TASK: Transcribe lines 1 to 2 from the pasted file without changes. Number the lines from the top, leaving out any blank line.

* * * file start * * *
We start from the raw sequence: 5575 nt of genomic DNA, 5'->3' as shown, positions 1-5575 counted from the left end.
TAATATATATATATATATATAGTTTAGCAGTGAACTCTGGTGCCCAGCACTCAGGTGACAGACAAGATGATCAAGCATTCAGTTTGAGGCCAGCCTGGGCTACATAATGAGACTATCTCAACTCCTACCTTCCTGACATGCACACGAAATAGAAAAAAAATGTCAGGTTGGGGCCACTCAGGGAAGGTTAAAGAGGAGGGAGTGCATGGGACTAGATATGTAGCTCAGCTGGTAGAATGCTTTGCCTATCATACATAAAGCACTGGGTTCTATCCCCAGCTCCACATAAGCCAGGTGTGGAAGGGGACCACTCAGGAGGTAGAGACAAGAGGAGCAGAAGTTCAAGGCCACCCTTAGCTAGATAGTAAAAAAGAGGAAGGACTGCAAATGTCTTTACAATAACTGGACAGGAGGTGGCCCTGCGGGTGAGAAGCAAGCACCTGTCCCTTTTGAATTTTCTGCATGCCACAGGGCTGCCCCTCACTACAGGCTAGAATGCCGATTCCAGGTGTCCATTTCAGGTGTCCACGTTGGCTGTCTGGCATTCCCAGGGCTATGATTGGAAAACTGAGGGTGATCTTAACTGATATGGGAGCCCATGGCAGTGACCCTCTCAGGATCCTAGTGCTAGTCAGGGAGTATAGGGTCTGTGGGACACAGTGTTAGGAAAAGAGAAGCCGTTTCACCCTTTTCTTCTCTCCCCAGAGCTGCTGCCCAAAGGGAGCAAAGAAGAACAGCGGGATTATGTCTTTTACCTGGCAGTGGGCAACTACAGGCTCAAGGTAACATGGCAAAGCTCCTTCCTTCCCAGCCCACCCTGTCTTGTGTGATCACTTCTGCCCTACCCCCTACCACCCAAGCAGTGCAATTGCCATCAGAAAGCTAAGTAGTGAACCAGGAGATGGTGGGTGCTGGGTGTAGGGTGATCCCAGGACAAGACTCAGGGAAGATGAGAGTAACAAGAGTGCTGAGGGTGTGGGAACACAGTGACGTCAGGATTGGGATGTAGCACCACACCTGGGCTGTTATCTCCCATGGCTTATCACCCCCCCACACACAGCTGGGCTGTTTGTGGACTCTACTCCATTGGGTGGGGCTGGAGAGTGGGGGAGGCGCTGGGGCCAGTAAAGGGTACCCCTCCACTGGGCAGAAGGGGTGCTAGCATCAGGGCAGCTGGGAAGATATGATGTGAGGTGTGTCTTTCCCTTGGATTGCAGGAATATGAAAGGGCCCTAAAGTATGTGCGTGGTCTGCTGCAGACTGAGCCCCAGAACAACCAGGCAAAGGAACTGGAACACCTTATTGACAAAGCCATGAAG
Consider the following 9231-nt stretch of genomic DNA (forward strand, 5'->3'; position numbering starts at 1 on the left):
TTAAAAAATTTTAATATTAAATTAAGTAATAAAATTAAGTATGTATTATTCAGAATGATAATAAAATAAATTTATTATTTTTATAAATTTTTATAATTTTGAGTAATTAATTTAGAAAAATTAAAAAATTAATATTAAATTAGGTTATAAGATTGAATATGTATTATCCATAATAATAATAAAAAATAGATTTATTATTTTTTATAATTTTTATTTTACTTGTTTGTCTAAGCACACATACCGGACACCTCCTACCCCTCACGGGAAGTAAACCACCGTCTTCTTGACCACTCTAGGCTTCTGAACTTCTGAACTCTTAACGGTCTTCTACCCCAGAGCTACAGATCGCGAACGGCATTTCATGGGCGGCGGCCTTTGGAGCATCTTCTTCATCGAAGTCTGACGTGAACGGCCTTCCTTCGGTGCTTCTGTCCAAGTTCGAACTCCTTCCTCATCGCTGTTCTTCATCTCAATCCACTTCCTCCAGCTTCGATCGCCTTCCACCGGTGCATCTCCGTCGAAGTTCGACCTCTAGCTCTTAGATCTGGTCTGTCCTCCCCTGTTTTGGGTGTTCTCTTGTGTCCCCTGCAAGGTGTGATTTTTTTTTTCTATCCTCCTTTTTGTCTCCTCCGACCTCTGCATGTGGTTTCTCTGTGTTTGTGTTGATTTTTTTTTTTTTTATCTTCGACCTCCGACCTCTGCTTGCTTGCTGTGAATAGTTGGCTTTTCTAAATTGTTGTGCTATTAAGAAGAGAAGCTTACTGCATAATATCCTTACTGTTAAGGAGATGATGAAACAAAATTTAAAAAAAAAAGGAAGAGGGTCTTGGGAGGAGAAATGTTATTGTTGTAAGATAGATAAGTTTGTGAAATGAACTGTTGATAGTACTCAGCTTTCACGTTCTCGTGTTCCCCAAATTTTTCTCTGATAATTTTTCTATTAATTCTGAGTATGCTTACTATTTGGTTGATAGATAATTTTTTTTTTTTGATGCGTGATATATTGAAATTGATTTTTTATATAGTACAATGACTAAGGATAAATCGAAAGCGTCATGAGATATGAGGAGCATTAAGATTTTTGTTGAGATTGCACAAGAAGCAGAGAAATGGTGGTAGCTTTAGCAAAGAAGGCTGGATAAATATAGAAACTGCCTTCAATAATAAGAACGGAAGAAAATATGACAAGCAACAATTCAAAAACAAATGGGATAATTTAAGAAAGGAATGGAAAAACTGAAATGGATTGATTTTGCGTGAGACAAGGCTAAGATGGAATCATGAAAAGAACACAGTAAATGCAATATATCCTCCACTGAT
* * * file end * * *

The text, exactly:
We start from the raw sequence: 5575 nt of genomic DNA, 5'->3' as shown, positions 1-5575 counted from the left end.
TAATATATATATATATATATAGTTTAGCAGTGAACTCTGGTGCCCAGCACTCAGGTGACAGACAAGATGATCAAGCATTCAGTTTGAGGCCAGCCTGGGCTACATAATGAGACTATCTCAACTCCTACCTTCCTGACATGCACACGAAATAGAAAAAAAATGTCAGGTTGGGGCCACTCAGGGAAGGTTAAAGAGGAGGGAGTGCATGGGACTAGATATGTAGCTCAGCTGGTAGAATGCTTTGCCTATCATACATAAAGCACTGGGTTCTATCCCCAGCTCCACATAAGCCAGGTGTGGAAGGGGACCACTCAGGAGGTAGAGACAAGAGGAGCAGAAGTTCAAGGCCACCCTTAGCTAGATAGTAAAAAAGAGGAAGGACTGCAAATGTCTTTACAATAACTGGACAGGAGGTGGCCCTGCGGGTGAGAAGCAAGCACCTGTCCCTTTTGAATTTTCTGCATGCCACAGGGCTGCCCCTCACTACAGGCTAGAATGCCGATTCCAGGTGTCCATTTCAGGTGTCCACGTTGGCTGTCTGGCATTCCCAGGGCTATGATTGGAAAACTGAGGGTGATCTTAACTGATATGGGAGCCCATGGCAGTGACCCTCTCAGGATCCTAGTGCTAGTCAGGGAGTATAGGGTCTGTGGGACACAGTGTTAGGAAAAGAGAAGCCGTTTCACCCTTTTCTTCTCTCCCCAGAGCTGCTGCCCAAAGGGAGCAAAGAAGAACAGCGGGATTATGTCTTTTACCTGGCAGTGGGCAACTACAGGCTCAAGGTAACATGGCAAAGCTCCTTCCTTCCCAGCCCACCCTGTCTTGTGTGATCACTTCTGCCCTACCCCCTACCACCCAAGCAGTGCAATTGCCATCAGAAAGCTAAGTAGTGAACCAGGAGATGGTGGGTGCTGGGTGTAGGGTGATCCCAGGACAAGACTCAGGGAAGATGAGAGTAACAAGAGTGCTGAGGGTGTGGGAACACAGTGACGTCAGGATTGGGATGTAGCACCACACCTGGGCTGTTATCTCCCATGGCTTATCACCCCCCCACACACAGCTGGGCTGTTTGTGGACTCTACTCCATTGGGTGGGGCTGGAGAGTGGGGGAGGCGCTGGGGCCAGTAAAGGGTACCCCTCCACTGGGCAGAAGGGGTGCTAGCATCAGGGCAGCTGGGAAGATATGATGTGAGGTGTGTCTTTCCCTTGGATTGCAGGAATATGAAAGGGCCCTAAAGTATGTGCGTGGTCTGCTGCAGACTGAGCCCCAGAACAACCAGGCAAAGGAACTGGAACACCTTATTGACAAAGCCATGAAG